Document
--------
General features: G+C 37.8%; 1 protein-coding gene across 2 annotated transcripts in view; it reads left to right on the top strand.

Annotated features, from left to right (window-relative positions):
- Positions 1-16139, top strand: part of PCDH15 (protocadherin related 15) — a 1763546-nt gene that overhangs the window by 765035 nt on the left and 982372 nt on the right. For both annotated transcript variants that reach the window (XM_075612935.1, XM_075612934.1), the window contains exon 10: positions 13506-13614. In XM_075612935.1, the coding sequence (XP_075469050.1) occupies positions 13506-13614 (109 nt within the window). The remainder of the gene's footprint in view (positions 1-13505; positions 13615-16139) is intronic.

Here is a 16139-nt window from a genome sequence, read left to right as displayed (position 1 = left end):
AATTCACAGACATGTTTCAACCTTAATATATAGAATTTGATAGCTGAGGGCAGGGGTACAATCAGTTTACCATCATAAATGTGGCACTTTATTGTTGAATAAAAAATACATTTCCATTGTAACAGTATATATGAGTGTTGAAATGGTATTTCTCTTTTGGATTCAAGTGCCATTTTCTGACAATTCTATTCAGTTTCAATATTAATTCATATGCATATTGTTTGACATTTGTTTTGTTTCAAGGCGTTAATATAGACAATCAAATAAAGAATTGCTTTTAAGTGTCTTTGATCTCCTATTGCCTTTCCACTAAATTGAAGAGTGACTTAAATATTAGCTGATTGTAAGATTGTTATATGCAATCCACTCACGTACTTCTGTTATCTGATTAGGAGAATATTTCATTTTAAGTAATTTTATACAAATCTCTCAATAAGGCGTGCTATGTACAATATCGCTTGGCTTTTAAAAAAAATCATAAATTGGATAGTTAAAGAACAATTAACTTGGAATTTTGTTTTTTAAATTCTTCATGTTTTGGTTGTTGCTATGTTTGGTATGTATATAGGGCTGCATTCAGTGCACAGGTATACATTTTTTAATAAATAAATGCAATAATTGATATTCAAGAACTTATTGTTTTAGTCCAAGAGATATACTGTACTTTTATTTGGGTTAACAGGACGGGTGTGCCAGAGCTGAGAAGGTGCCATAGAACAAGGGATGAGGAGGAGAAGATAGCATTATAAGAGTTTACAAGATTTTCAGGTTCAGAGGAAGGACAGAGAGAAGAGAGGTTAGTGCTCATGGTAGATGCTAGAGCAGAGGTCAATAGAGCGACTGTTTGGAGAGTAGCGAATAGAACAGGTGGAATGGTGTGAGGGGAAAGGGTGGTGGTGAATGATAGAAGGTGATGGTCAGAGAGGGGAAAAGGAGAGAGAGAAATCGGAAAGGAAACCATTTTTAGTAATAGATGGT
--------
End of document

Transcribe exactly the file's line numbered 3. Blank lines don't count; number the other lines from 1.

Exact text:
- Positions 1-16139, top strand: part of PCDH15 (protocadherin related 15) — a 1763546-nt gene that overhangs the window by 765035 nt on the left and 982372 nt on the right. For both annotated transcript variants that reach the window (XM_075612935.1, XM_075612934.1), the window contains exon 10: positions 13506-13614. In XM_075612935.1, the coding sequence (XP_075469050.1) occupies positions 13506-13614 (109 nt within the window). The remainder of the gene's footprint in view (positions 1-13505; positions 13615-16139) is intronic.